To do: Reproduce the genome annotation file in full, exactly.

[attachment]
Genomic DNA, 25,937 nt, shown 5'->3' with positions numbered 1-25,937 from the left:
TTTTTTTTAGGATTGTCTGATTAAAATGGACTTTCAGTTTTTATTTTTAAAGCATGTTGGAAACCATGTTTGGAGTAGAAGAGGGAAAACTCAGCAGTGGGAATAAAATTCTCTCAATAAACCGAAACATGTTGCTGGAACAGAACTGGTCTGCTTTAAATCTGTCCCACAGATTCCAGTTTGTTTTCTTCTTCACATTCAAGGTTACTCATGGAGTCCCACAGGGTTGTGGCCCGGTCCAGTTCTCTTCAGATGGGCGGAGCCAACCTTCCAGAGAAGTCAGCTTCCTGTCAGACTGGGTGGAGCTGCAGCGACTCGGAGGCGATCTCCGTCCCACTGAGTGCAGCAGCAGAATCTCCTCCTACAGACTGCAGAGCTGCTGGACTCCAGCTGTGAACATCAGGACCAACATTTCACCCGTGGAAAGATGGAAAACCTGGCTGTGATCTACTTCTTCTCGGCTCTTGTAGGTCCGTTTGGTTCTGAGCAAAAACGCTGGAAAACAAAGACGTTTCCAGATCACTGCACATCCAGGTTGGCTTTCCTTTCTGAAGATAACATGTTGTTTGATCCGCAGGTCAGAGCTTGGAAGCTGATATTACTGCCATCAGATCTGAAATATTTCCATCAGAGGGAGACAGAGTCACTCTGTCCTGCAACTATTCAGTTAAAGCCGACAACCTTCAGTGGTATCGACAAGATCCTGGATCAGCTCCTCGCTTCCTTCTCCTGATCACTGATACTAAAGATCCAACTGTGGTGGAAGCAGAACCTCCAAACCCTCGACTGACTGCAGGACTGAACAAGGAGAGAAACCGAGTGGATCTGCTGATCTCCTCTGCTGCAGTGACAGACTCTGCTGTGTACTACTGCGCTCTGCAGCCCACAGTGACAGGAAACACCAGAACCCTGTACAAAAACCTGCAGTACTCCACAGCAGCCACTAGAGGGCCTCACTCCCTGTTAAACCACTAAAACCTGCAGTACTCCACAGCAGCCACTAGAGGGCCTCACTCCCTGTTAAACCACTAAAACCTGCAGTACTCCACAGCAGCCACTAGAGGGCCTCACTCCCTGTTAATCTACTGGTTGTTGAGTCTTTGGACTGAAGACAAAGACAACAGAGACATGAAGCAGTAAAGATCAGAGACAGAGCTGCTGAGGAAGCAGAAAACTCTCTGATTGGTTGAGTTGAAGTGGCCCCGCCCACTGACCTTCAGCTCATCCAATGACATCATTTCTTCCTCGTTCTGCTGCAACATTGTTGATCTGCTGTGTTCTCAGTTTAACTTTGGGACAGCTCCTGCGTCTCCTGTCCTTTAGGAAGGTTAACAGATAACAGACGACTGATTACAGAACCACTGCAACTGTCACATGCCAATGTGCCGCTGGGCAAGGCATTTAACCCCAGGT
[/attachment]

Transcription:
Genomic DNA, 25,937 nt, shown 5'->3' with positions numbered 1-25,937 from the left:
TTTTTTTTAGGATTGTCTGATTAAAATGGACTTTCAGTTTTTATTTTTAAAGCATGTTGGAAACCATGTTTGGAGTAGAAGAGGGAAAACTCAGCAGTGGGAATAAAATTCTCTCAATAAACCGAAACATGTTGCTGGAACAGAACTGGTCTGCTTTAAATCTGTCCCACAGATTCCAGTTTGTTTTCTTCTTCACATTCAAGGTTACTCATGGAGTCCCACAGGGTTGTGGCCCGGTCCAGTTCTCTTCAGATGGGCGGAGCCAACCTTCCAGAGAAGTCAGCTTCCTGTCAGACTGGGTGGAGCTGCAGCGACTCGGAGGCGATCTCCGTCCCACTGAGTGCAGCAGCAGAATCTCCTCCTACAGACTGCAGAGCTGCTGGACTCCAGCTGTGAACATCAGGACCAACATTTCACCCGTGGAAAGATGGAAAACCTGGCTGTGATCTACTTCTTCTCGGCTCTTGTAGGTCCGTTTGGTTCTGAGCAAAAACGCTGGAAAACAAAGACGTTTCCAGATCACTGCACATCCAGGTTGGCTTTCCTTTCTGAAGATAACATGTTGTTTGATCCGCAGGTCAGAGCTTGGAAGCTGATATTACTGCCATCAGATCTGAAATATTTCCATCAGAGGGAGACAGAGTCACTCTGTCCTGCAACTATTCAGTTAAAGCCGACAACCTTCAGTGGTATCGACAAGATCCTGGATCAGCTCCTCGCTTCCTTCTCCTGATCACTGATACTAAAGATCCAACTGTGGTGGAAGCAGAACCTCCAAACCCTCGACTGACTGCAGGACTGAACAAGGAGAGAAACCGAGTGGATCTGCTGATCTCCTCTGCTGCAGTGACAGACTCTGCTGTGTACTACTGCGCTCTGCAGCCCACAGTGACAGGAAACACCAGAACCCTGTACAAAAACCTGCAGTACTCCACAGCAGCCACTAGAGGGCCTCACTCCCTGTTAAACCACTAAAACCTGCAGTACTCCACAGCAGCCACTAGAGGGCCTCACTCCCTGTTAAACCACTAAAACCTGCAGTACTCCACAGCAGCCACTAGAGGGCCTCACTCCCTGTTAATCTACTGGTTGTTGAGTCTTTGGACTGAAGACAAAGACAACAGAGACATGAAGCAGTAAAGATCAGAGACAGAGCTGCTGAGGAAGCAGAAAACTCTCTGATTGGTTGAGTTGAAGTGGCCCCGCCCACTGACCTTCAGCTCATCCAATGACATCATTTCTTCCTCGTTCTGCTGCAACATTGTTGATCTGCTGTGTTCTCAGTTTAACTTTGGGACAGCTCCTGCGTCTCCTGTCCTTTAGGAAGGTTAACAGATAACAGACGACTGATTACAGAACCACTGCAACTGTCACATGCCAATGTGCCGCTGGGCAAGGCATTTAACCCCAGGT